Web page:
Speaking of nurturing, Brion Jr. is included in business discussions, although he does not actively participate in decisions. Brion Sr. believes it is important for him to learn the reasoning behind business decisions and learn why things are done a certain way. This provides a platform for decision making in the future. The growth plan includes learning to clean cars, dispatching, taking reservations, making schedules, and routing so he is thoroughly versed in all operations.
“I think earning respect is the first place he has to start,” Brion Sr. says about earning the company. “The ONLY way to understand what we do and why we do it is to do it himself. You can’t run a company if you can’t do everything necessary to run the company.”
The Stein theory
Perhaps the most well known father-son team in the industry is National Limousine Association board director Ron Stein and his son, Brandan. Ron is the CEO and Brandan is the COO of Exclusive Sedan Service Worldwide of North Hollywood, CA. The company is a 2007 LCT Operator of the Year Award winner.
Ron Stein believes that family values always should precede business plans. This is a sentiment also stated by Nicholas in addressing the two. “There are business matters and there are family matters, and the two should always remain separate and distinct,” Nicholas says. Brandan is an only child, so fortunately there aren’t many different opinions to share.
Brandan joined the business at the age of 17. In his third year with the company, it was apparent to Ron that Brandan had the passion, desire and drive to move the business into a new dimension and eventually take over. The succession plan calls for a role reversal in the future to allow Ron a little more free time while still being involved in the operations. This is a method strongly recommended by Nicholas for a variety of reasons.
Like Brion Sr., Ron made Brandan prove himself and earn respect from his co-workers. Ron believes that Brandan accomplished earning employee respect, except among the few who never want someone younger to be their boss. Brandan recalls the days that he worked as hard as he could to earn that respect. He said he was concentrating on the vision and not a job title. Brandan recommends that newbies who take over the reins from their parents “focus on the vision and don’t let people get you down just because no one likes change.”
As to the actual transfer of the business equity, there are many methods to accomplish that, Nicholas says. Some common methods include providing a certain percentage of equity transferred for each year of service. Another method is to pay the exiting parents a monthly installment until a certain amount is paid or the parents pass on.
During the transition period, the successor should be compensated for his or her management participation but not necessarily be made a financial partner until the actual transition occurs, Nicholas advises. His strongest advice is to never surrender ownership until you are absolutely sure of your decision and to make sure family harmony is paramount to business decisions.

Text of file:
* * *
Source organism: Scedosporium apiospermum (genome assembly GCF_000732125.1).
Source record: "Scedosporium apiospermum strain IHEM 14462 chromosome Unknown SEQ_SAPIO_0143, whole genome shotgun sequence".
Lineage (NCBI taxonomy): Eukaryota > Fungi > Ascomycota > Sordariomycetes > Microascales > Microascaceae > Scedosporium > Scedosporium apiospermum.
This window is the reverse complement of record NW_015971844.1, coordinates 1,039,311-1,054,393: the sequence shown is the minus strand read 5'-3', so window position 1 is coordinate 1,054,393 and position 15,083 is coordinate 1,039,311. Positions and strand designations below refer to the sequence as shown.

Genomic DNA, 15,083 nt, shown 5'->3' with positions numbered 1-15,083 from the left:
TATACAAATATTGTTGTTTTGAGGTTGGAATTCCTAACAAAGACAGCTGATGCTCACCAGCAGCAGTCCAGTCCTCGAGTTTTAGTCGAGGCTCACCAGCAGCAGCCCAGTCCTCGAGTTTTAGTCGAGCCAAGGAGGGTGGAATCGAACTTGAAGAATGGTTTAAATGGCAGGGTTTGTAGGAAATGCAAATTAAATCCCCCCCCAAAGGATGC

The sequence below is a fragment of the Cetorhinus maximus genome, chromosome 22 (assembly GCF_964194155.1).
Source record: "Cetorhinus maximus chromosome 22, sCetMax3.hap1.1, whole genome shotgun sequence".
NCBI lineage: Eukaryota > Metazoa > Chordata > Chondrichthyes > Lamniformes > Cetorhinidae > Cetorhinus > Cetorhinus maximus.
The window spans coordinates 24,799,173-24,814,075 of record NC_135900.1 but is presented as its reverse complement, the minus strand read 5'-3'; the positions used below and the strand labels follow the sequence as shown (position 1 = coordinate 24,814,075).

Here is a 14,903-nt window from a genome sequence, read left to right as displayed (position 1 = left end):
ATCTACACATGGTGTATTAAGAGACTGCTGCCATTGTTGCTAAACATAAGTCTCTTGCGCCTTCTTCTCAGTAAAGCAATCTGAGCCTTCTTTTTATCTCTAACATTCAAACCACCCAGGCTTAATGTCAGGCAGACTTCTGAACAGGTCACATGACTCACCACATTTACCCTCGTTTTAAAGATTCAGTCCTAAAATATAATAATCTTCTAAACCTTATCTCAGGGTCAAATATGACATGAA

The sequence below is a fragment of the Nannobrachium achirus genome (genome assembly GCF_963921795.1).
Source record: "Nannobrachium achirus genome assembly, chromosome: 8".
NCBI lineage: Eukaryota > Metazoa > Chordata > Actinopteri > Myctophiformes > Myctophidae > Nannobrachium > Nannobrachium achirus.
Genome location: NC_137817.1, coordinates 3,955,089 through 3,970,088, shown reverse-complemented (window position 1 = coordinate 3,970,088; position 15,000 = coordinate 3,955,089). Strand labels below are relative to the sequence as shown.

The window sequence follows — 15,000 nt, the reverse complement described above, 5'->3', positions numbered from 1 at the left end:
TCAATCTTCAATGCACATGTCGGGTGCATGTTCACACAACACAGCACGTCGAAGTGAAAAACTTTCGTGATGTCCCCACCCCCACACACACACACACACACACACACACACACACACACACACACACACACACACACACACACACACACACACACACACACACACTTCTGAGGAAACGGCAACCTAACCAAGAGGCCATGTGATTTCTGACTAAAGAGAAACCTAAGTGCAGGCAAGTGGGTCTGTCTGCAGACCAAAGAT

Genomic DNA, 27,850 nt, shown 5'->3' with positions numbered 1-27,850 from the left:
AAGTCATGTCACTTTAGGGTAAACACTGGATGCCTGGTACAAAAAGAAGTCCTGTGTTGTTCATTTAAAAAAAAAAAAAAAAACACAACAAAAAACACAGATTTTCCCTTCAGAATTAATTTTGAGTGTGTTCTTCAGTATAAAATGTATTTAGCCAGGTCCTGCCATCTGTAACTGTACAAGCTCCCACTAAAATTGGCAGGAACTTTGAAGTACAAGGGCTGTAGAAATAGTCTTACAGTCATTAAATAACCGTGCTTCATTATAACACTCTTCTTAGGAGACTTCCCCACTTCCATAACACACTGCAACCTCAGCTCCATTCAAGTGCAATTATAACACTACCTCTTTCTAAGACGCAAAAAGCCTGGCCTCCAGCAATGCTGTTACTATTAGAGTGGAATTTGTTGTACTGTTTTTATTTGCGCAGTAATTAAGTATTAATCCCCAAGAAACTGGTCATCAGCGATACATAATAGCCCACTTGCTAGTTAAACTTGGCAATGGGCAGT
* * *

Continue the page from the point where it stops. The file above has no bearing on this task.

“Avoid entitlement programs and make the successor prove competence,” Nicholas says. Brion Sr. echoes that: “Junior will have to earn everything he gets from this company.” Brandan adds that he and Ron try to limit business discussions to business time or time away from their wives to keep business and family matters separate. While the Steins have no current plan for transferring equity, Ron considers Brandan’s time managing the company as his investment to inherit the company. While Ron and Brandan avoid talking business during family time, Ron includes his wife Jackie in periodic reviews and changes to the written succession plan. They take ever-changing tax laws into account when making their decisions.
Keeping it real
No two people are going to manage the exact same way. Brion Sr. expects his son to do things his own way when he takes over. Nicholas, the Steins and the Svensons all agree that there are business systems and there are family systems, and it is important to keep family emotions out of business decisions. As far as picking a successor, if there are multiple choices, Nicholas recommends forming a board of directors consisting of family members, financial and legal advisors, long term employees, and others you value for their business skills. Let them make an independent decision as to who the successor of the company should be. Nicholas also believes that the adult brain is not fully developed until the age of 30.
“While in some rare cases you might trust someone under the age of 30 to take over the business, as a general rule, you should not consider someone under the age of 30,” he says. Nicholas also says that there are operational and financial decisions to be made. Decisions always should remain separate and never be made based on emotions.
Nicholas and Ron Stein recommend learning more about succession planning by reading a book called, Family Business Succession: The Final Test of Greatness from Family Enterprise Publisher (www.efamilybusiness.com, $23).